Advantageously, if the film stop 158 is employed with the circuit shown in FIG. 11, the snubber latch 122 may be left engaged during loop elimination. That is, the snubber 122 may be fixedly positioned on the base 121 of the camera pocket 114, and only the switch circuit 184 activated by the rocker arm 182. In this case, since the snubber latch 122 is not released, operation of the film spool 26 when the cover is opened will only advance the film when the claw is engaging the film perforations. However, the claw is arranged to engage the film perforations at all times except when the claw reaches the first cutout 88 of the film, and operation of the switch 184 and the pulse generator 198 will advance the film at all times except when the end of the film has been reached. In the latter case, however, the stop member 158 will have engaged the film bump 92 and cause the loop to be eliminated. Consequently, the loop of film is eliminated at the end of the film run by the film stop 158 whereas the loop is eliminated at other times by the opening of the door and the activation of the switch circuit 184.
Following completion of the exposure operation, the cassette 10 is removed from the camera and placed in a combined processor and projection apparatus 210 such as is shown in FIGS. 12 and 13. As can be seen in these figures, the apparatus 210 is illustrated as a rear projection viewer comprising a box-like housing 212 defined in part by a front viewing screen 214. Positioned rearwardly of the screen 214 in adjoining relation to the top surface 216 of the housing 212 is a cassette-receiving slot or well 218 which extends to and is in communication with the top surface. Mounted beneath the cassette-receiving well 218 is a projection lens assembly 220 and a reflector element 223 which in conjunction with a conventional projection lamp (not shown) is configured to project film images forwardly to the rear of the transparent screen 214 once the cassette film has been processed to a viewable condition.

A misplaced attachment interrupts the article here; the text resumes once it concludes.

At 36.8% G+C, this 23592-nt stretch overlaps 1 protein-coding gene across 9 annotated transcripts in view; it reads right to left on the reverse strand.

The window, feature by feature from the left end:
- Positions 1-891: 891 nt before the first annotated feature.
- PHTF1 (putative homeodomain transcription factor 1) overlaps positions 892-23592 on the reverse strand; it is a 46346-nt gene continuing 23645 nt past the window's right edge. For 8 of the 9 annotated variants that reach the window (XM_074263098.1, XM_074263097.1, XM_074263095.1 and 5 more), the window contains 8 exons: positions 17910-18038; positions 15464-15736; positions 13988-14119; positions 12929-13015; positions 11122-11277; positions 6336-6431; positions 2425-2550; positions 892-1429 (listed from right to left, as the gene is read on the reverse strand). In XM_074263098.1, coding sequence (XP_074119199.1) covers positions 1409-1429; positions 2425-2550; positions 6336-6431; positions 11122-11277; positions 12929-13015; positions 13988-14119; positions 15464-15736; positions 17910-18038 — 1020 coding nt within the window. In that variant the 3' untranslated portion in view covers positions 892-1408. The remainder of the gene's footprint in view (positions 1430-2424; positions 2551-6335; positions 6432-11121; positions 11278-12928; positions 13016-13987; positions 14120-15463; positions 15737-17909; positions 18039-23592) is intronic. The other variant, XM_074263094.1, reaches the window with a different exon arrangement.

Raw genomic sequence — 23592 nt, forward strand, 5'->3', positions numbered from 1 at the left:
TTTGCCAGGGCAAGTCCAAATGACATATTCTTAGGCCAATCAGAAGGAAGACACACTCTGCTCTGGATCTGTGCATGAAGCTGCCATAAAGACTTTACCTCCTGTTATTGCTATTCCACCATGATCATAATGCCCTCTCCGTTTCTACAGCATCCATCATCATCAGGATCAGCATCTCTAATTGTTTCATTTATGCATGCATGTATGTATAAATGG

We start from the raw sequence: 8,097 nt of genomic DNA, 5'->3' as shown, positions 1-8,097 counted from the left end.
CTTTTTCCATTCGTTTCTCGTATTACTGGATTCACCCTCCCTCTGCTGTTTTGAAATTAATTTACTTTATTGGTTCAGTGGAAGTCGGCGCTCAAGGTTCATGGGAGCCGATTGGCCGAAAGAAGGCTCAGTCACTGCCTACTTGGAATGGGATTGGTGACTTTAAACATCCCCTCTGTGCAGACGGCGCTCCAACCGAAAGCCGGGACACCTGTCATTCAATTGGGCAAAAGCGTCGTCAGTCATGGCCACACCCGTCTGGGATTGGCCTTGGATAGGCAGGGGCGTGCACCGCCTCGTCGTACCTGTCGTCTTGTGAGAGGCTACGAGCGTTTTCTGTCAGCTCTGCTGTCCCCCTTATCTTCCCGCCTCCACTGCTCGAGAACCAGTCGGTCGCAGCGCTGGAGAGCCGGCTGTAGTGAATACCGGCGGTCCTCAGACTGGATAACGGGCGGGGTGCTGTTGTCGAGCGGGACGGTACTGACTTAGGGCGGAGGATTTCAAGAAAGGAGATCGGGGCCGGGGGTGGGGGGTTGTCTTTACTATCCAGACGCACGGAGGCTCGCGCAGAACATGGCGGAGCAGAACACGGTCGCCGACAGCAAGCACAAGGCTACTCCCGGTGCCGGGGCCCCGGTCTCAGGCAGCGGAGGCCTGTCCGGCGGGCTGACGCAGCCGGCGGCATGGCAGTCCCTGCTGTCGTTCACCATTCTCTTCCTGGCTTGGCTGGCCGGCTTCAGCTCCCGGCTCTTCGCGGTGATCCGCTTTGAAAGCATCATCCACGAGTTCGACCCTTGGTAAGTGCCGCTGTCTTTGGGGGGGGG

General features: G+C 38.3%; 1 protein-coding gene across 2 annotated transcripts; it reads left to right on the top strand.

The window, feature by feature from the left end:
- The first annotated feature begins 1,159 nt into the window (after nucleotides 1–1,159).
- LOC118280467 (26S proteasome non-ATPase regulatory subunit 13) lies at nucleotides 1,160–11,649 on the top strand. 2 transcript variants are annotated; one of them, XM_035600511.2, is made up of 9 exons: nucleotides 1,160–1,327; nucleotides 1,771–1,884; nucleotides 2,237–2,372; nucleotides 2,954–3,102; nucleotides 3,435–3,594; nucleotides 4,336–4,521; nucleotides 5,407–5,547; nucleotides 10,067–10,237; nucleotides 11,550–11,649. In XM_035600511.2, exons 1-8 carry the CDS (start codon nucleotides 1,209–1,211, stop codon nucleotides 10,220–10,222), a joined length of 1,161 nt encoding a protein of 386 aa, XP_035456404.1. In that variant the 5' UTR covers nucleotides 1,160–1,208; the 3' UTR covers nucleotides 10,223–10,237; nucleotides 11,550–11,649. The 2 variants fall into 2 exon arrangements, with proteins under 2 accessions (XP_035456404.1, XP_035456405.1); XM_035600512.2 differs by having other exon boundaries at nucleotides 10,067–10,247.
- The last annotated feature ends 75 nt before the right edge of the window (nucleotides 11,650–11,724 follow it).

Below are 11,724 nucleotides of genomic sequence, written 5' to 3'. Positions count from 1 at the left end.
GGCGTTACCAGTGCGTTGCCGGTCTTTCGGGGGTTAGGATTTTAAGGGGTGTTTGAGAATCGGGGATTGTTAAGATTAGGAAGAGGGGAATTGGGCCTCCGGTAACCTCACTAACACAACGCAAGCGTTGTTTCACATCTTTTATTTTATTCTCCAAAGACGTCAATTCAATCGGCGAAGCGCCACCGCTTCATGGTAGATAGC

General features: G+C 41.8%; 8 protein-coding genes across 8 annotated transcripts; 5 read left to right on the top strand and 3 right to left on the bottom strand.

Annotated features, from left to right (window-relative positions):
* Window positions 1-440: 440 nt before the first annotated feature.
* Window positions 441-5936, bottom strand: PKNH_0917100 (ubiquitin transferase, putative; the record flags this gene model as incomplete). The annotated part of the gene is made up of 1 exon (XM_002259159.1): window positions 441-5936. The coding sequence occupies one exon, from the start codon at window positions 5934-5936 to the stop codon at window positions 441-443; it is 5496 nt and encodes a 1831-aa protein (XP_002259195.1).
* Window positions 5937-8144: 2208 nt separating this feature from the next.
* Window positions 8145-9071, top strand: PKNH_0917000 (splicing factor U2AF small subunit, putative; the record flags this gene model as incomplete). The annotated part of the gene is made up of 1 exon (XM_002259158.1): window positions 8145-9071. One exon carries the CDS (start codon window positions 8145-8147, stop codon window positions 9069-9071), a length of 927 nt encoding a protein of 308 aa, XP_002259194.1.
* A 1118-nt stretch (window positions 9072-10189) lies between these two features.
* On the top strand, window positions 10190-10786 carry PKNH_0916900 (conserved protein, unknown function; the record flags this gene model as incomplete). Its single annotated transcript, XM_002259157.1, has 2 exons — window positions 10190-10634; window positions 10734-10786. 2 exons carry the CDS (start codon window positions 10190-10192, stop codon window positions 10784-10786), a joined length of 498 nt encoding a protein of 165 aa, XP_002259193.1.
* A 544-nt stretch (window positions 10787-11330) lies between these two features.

Means are also provided in the apparatus 210 for recording and playback of sound information. These means include a sound-head, indicated at 224, and a capstan drive arrangement 226 which are configured to extend within openings 225 and 227 of one end wall 229 of the cassette well 218. Additionally, appropriate circuitry 228 along with a loudspeaker 230 are provided at the base 232 of the viewer for adequate reproduction of the sound information recorded on the film strip. Further, a microphone (not shown) is included to permit editing and recording of sound information on the film when the cassette is within the viewer 210.